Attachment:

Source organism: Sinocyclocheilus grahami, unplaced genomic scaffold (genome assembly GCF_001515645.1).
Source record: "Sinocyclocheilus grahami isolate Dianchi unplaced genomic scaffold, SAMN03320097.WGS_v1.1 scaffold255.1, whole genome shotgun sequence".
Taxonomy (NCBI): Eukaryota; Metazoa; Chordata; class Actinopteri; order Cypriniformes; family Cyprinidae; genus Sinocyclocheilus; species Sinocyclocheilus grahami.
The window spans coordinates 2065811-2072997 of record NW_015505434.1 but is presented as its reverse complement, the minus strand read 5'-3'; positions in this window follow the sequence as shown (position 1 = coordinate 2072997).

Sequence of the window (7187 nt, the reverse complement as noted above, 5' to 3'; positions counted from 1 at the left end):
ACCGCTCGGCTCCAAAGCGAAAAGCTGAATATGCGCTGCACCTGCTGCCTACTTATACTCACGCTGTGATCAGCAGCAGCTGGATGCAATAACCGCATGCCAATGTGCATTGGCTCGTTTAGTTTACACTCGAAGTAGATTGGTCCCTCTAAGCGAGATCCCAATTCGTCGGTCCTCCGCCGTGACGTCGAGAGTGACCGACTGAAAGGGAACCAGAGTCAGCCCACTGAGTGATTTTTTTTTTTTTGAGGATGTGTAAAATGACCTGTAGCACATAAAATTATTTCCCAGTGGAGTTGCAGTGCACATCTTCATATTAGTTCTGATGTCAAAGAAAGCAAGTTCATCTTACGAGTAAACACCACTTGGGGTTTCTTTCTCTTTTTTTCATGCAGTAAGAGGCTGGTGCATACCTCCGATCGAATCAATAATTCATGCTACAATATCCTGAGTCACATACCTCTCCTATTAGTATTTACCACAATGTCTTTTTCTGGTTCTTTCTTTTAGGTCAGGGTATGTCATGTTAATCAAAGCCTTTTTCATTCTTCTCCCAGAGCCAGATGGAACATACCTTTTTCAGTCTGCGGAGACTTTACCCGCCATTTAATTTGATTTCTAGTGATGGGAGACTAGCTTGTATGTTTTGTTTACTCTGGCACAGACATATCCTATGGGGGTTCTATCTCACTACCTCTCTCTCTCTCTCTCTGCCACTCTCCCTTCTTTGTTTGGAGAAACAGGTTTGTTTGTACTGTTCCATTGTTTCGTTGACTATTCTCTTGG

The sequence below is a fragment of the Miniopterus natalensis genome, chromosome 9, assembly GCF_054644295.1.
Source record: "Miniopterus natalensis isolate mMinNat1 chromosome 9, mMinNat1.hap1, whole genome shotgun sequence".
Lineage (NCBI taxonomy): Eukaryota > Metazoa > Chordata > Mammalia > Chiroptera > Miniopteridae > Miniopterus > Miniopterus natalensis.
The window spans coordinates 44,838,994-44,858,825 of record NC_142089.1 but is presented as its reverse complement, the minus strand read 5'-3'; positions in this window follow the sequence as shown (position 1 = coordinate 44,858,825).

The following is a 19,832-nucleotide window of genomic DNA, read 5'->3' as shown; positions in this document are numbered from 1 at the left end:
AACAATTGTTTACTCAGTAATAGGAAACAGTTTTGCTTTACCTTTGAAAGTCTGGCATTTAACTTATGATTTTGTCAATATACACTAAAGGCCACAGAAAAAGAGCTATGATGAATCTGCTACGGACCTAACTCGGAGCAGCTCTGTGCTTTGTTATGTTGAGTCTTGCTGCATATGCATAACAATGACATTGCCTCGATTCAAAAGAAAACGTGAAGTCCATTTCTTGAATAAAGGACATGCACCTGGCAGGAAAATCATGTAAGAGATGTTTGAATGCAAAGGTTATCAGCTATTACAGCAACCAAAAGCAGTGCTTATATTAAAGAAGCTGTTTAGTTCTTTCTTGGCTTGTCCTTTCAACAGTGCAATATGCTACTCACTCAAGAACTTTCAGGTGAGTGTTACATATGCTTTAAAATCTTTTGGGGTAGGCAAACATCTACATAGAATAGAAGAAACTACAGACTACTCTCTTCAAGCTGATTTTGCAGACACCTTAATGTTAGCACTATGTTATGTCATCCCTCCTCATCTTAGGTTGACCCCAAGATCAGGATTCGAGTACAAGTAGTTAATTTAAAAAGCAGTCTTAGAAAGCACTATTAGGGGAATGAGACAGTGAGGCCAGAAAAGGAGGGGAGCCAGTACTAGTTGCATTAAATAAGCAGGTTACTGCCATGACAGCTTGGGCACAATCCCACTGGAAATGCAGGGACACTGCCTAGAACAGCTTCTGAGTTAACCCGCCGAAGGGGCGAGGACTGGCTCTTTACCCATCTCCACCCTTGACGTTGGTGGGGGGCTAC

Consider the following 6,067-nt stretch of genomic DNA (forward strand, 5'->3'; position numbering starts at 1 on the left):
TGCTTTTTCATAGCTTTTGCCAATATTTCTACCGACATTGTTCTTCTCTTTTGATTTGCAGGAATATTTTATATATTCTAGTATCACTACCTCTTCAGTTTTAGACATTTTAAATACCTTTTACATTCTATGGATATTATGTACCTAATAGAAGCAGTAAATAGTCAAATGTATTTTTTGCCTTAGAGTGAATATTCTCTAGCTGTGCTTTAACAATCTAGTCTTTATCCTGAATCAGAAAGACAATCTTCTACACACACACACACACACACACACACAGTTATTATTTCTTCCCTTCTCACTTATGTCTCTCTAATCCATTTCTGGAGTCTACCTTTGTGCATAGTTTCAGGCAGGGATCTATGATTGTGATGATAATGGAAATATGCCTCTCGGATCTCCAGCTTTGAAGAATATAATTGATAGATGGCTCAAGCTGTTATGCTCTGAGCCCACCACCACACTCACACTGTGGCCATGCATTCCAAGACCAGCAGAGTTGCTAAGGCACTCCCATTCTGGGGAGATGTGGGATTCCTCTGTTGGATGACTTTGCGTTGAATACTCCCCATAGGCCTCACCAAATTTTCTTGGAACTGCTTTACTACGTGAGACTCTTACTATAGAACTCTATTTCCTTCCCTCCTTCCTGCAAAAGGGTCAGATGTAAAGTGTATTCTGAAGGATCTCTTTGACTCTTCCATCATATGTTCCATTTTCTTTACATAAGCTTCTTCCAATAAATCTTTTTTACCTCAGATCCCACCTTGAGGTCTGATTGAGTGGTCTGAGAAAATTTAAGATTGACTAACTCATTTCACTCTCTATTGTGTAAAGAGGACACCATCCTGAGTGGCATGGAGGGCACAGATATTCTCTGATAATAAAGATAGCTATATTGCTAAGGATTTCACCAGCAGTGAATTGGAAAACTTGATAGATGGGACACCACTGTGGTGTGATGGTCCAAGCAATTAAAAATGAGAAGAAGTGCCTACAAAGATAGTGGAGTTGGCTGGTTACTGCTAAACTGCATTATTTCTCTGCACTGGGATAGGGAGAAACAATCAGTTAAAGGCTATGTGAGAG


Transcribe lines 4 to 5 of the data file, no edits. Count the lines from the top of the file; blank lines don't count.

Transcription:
The window spans coordinates 2065811-2072997 of record NW_015505434.1 but is presented as its reverse complement, the minus strand read 5'-3'; positions in this window follow the sequence as shown (position 1 = coordinate 2072997).

Sequence of the window (7187 nt, the reverse complement as noted above, 5' to 3'; positions counted from 1 at the left end):